Both my mother, and her younger sister, were married on the same day...and the marriage was held at my grandparents' home (I do wonder what Mylapore looked like in 1947!)
Here's the English invitation:
And here's the Tamizh invitation:
The invitation asks guests to "send their rations in advance"!
The invitation is also shaped this way, so it could be folded and mailed as it was, without another envelope:
....but this is more about 88, Royapettah High Road now!
The house where my parents got married stood, until recenly as a part of Vidya Mandir School. From the first floor, one could see the gopuram of the Kapaleeshwarar temple, and the frontage received the cool evening sea breeze in such profusion that one could actually sleep without a fan...and I don't remember mosquitoes (isn't that incredible, in hot, humid Chennai?)
The aunt who got married in this house, lived there with her husband for many, many years. It was a social hub, with relatives and friends visiting (it' in Luz, in the heart of Mylapore)....there was a large garden, with mango trees that yielded delicious fruit...a style of life that's gone for ever now. We, as children, used to play in the garden all afternoon, never minding the heat, and we'd be called inside to have "thayir shaatham"...we'd sit around in a circle, and whoever the female relative was in charge, would tell us a story and drop the curd rice into our hands, while banana leaves or banana flower "petals" held vegetables or sambar in front of each child..simple, filling food.
My mother's elder sister (Ganapathi's parents) moved from Mayilaaduthurai (Mayavaram) and also lived on the first floor for many years. Everyone was very accomplished at academics and music....Vibhu Periappa's family produced many musicians.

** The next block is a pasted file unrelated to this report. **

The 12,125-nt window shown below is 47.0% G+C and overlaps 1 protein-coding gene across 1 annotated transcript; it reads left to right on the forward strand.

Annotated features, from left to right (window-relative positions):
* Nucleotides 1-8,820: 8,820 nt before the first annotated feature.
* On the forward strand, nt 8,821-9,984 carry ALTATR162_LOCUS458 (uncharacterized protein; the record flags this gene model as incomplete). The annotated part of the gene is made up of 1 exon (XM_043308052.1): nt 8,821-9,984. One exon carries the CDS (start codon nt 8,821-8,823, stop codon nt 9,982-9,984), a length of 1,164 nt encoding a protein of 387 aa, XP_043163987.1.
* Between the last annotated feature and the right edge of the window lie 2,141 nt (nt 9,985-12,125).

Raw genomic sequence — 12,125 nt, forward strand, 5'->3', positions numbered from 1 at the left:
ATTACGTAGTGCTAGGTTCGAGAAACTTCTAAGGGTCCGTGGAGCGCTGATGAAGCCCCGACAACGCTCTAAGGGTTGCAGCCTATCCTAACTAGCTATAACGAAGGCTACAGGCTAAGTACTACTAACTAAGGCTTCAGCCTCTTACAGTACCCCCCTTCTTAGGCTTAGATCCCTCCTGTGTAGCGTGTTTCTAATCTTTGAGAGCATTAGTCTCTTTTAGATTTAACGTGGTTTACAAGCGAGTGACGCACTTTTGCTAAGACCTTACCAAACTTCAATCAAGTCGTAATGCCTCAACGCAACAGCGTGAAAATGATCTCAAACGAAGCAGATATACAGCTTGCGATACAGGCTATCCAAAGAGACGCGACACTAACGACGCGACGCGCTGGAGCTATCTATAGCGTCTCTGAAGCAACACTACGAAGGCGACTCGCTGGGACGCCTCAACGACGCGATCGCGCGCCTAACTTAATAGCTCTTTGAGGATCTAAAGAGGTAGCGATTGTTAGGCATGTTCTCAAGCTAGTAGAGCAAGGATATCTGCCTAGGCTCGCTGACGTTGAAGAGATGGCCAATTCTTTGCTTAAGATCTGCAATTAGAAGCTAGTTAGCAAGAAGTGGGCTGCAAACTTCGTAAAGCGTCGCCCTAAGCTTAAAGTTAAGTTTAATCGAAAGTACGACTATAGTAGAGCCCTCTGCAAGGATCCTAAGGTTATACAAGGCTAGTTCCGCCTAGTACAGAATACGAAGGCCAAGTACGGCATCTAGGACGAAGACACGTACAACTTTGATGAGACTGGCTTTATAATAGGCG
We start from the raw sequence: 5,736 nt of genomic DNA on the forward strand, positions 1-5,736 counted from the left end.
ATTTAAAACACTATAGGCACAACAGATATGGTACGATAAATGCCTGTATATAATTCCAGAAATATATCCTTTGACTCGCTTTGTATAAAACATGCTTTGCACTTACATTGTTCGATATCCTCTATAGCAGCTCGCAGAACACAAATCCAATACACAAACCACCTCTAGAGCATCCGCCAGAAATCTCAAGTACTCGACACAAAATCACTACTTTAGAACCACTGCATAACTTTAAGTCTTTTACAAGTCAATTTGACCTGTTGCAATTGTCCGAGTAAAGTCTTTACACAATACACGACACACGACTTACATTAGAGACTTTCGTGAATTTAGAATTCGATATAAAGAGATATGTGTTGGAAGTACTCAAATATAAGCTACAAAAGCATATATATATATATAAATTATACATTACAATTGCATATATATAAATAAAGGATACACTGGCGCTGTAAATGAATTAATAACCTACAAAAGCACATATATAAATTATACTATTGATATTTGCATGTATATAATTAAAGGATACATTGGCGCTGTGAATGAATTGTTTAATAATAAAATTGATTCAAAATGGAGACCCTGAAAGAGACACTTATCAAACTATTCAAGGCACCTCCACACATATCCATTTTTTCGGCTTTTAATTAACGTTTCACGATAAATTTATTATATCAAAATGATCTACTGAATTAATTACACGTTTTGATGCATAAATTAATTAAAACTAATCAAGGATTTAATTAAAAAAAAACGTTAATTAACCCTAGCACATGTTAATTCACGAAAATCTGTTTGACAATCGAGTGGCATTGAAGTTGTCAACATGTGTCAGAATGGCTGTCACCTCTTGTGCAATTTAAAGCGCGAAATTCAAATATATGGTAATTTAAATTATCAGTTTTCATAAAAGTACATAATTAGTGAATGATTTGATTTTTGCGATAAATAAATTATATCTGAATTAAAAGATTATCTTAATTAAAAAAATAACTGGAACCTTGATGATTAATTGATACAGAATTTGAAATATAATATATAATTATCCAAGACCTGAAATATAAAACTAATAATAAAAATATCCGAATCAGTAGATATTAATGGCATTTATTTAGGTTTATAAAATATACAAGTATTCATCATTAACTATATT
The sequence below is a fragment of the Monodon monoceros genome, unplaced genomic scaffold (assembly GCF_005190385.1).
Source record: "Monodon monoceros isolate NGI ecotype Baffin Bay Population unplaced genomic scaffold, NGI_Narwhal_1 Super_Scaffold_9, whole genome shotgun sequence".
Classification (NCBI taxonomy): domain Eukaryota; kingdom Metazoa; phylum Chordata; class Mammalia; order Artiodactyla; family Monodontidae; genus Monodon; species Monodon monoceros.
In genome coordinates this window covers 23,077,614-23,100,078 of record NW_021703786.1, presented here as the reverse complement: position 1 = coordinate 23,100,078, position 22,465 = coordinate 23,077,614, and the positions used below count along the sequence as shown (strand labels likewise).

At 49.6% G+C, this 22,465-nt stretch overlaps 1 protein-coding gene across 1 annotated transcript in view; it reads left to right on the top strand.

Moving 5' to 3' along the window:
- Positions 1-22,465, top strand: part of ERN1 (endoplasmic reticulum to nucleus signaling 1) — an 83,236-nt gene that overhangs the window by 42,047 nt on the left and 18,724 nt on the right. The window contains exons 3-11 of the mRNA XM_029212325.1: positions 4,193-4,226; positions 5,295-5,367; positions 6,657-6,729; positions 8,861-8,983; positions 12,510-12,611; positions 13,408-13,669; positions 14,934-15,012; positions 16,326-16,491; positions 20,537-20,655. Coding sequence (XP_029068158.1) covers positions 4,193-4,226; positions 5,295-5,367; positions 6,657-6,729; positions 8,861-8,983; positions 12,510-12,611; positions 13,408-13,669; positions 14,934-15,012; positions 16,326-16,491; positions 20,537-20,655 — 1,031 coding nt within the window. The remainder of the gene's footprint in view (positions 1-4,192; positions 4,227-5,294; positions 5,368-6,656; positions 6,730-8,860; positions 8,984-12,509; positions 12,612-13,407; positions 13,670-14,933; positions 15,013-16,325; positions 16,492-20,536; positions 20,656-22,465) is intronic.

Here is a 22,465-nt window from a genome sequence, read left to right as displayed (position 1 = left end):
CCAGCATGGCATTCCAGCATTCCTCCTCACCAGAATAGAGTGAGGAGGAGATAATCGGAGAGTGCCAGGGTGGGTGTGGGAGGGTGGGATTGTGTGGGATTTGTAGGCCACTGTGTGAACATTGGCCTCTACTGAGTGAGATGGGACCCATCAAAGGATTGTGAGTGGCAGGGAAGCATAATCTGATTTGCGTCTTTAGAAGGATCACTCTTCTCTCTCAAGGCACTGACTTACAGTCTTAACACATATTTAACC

There was a large pooja room, and a 'dressing' room...two rooms were sectioned off to give some privacy, but it was mostly communal sleeping arrangements...all of us would spread "paay" (rush mats) on the floor, or "jamakkaalam" (dhurries) and sleep.
The servants used to live with my aunt and uncle for over 40 years...Govindan, Annamma (his sister) and their families formed part of the group, too. A feudal system, which worked. My uncle's office (Amar Dye Chem) driver was Krishnan, and he too was with them for decades.. driving the trusty Ambassador car that they had.
Foodgrains used to come in from the village of Nagaipattinam, to which my uncle belonged...it never occurred to me then that my uncle's salary could not possibly provide enough for all the people who ate there!
My uncle's family had a business, providing various articles to the Railways, but it was concluded after a while.
I remember the ancient, beautiful "easy chair" that my uncle would relax in...the green trees through the big windows...the stately beauty of the high-ceilinged house, where sparrow would make nests in the "cups" above the ceiling fans.
The telephone was in a nook under the stairs, and the wall was scribbled over with numbers. We could talk to relatives in other cities only by booking a "Trunk Call" (in three categories, Ordinary, Urgent and Lightning!) and it could take a few days for the call to come through!
Women having their periods were segregated to a little, ill-lit, ill-ventilated passage in the back of the house, and they had to use the rustic toilet at the bottom of the garden.They could have their meals only when the others had finished. I can't say it was a very pleasant arrangement! I know a lot of hypocrisy went on, too, with some women concealing the fact that they were having their periods...or taking "Primolut-C" to delay it during their visit to the house...I wonder how many miscarriages could be attributed to taking estrogen pills indiscriminately.
Such random memories occur to me as I gaze at my parents' wedding invitation...I never knew it was called "Madhava Vilas" (Residence of Krishna)..I remember the beautiful profusion of scarlet Bougainvillea over the front gate, as well as Oleander bushes.
Oh well, that was a short peek into the past...rare for me to indulge in nostalgia.